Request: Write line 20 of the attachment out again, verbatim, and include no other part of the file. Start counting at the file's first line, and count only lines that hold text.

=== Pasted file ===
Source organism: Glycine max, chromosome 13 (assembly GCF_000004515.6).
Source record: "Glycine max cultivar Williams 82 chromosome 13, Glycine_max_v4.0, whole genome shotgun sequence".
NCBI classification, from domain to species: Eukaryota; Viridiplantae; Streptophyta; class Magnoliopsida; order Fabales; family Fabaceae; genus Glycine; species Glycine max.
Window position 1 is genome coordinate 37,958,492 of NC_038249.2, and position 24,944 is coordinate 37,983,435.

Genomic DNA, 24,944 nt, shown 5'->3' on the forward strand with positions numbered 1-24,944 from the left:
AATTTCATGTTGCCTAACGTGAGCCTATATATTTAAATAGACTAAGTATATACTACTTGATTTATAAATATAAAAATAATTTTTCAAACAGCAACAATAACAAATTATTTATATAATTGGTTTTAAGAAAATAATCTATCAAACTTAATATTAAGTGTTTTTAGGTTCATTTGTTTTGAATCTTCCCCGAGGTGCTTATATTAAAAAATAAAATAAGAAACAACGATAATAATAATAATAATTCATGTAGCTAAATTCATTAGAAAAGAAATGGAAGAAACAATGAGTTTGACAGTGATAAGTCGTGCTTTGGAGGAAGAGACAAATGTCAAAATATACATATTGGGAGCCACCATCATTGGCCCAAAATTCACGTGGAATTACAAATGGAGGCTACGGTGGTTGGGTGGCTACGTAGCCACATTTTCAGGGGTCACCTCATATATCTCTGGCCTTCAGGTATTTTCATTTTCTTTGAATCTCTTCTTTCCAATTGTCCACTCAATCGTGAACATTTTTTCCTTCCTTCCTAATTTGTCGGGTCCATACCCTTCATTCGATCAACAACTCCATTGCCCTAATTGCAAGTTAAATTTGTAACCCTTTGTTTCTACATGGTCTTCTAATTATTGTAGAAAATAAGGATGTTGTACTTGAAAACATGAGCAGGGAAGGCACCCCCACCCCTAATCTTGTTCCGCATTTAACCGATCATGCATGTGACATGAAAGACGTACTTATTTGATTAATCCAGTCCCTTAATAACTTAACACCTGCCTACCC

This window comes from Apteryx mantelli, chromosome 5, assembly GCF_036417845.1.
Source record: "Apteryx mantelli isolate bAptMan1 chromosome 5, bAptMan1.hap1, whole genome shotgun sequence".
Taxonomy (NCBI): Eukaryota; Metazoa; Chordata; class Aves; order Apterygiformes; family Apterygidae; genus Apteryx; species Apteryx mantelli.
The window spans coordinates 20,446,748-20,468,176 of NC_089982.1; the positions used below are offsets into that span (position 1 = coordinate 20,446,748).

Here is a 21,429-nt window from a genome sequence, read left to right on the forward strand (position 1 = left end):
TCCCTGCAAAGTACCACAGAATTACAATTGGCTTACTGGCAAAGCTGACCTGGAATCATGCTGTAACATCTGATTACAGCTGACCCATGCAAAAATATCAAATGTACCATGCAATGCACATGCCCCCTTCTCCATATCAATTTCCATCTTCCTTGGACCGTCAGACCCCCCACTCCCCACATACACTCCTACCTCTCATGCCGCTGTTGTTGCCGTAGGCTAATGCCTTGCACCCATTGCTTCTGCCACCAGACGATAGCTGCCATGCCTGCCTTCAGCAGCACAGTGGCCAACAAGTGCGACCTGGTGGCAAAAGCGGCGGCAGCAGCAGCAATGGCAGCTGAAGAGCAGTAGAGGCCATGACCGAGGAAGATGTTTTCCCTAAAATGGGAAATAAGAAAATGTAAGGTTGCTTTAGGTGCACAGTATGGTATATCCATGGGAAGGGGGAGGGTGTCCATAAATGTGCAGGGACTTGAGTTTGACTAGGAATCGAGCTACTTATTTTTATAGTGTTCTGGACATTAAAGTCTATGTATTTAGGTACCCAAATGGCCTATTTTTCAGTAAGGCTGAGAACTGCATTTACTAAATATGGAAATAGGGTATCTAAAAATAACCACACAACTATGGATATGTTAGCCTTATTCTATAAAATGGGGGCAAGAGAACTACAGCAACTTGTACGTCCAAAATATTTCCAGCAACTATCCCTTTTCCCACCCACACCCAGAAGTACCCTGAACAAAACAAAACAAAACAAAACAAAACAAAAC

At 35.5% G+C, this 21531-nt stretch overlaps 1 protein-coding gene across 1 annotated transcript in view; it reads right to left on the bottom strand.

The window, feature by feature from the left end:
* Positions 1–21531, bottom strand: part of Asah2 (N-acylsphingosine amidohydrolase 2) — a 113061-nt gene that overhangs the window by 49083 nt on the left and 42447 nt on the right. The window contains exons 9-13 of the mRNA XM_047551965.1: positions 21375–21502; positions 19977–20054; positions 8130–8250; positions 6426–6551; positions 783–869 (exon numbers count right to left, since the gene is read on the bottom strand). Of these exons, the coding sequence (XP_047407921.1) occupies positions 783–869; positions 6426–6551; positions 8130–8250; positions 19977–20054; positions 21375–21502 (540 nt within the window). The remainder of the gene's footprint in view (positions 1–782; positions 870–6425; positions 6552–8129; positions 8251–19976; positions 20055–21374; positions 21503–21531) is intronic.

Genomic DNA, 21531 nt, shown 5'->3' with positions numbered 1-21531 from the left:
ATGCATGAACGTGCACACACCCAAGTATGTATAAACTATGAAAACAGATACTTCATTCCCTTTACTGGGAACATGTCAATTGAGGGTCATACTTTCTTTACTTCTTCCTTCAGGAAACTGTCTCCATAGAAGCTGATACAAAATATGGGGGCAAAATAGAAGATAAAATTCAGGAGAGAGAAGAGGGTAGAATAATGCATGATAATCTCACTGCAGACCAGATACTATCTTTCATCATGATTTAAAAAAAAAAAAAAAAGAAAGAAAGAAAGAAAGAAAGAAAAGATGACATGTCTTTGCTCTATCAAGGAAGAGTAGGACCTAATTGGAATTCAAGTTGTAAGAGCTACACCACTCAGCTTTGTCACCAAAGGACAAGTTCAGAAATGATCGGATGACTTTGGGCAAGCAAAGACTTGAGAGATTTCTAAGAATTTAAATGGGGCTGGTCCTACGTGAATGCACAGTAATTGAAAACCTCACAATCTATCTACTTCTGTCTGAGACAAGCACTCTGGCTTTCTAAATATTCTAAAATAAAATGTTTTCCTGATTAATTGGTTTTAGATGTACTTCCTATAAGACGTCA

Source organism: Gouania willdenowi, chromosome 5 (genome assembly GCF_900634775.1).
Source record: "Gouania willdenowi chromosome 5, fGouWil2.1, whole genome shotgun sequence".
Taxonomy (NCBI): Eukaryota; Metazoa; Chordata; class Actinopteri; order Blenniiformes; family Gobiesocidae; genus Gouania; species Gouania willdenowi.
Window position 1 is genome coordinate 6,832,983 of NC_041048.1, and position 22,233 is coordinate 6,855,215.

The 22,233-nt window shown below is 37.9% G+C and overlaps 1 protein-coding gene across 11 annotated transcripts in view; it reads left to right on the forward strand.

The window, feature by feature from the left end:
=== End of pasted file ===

Taxonomy (NCBI): Eukaryota; Metazoa; Chordata; class Actinopteri; order Blenniiformes; family Gobiesocidae; genus Gouania; species Gouania willdenowi.